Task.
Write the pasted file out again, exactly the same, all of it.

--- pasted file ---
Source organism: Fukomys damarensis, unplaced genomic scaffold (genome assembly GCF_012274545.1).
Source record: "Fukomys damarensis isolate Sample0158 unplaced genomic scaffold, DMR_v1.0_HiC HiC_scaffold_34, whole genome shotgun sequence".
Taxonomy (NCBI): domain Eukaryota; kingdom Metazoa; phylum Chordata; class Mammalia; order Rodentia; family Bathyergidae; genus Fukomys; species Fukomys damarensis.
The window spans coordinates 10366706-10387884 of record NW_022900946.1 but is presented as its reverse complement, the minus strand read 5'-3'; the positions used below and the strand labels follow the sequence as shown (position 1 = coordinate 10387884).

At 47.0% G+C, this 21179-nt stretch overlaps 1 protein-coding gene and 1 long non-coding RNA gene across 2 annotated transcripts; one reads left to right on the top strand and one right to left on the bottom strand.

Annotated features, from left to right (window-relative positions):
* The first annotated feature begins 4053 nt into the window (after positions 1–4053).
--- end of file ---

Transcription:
Source organism: Fukomys damarensis, unplaced genomic scaffold (genome assembly GCF_012274545.1).
Source record: "Fukomys damarensis isolate Sample0158 unplaced genomic scaffold, DMR_v1.0_HiC HiC_scaffold_34, whole genome shotgun sequence".
Taxonomy (NCBI): domain Eukaryota; kingdom Metazoa; phylum Chordata; class Mammalia; order Rodentia; family Bathyergidae; genus Fukomys; species Fukomys damarensis.
The window spans coordinates 10366706-10387884 of record NW_022900946.1 but is presented as its reverse complement, the minus strand read 5'-3'; the positions used below and the strand labels follow the sequence as shown (position 1 = coordinate 10387884).

At 47.0% G+C, this 21179-nt stretch overlaps 1 protein-coding gene and 1 long non-coding RNA gene across 2 annotated transcripts; one reads left to right on the top strand and one right to left on the bottom strand.

Annotated features, from left to right (window-relative positions):
* The first annotated feature begins 4053 nt into the window (after positions 1–4053).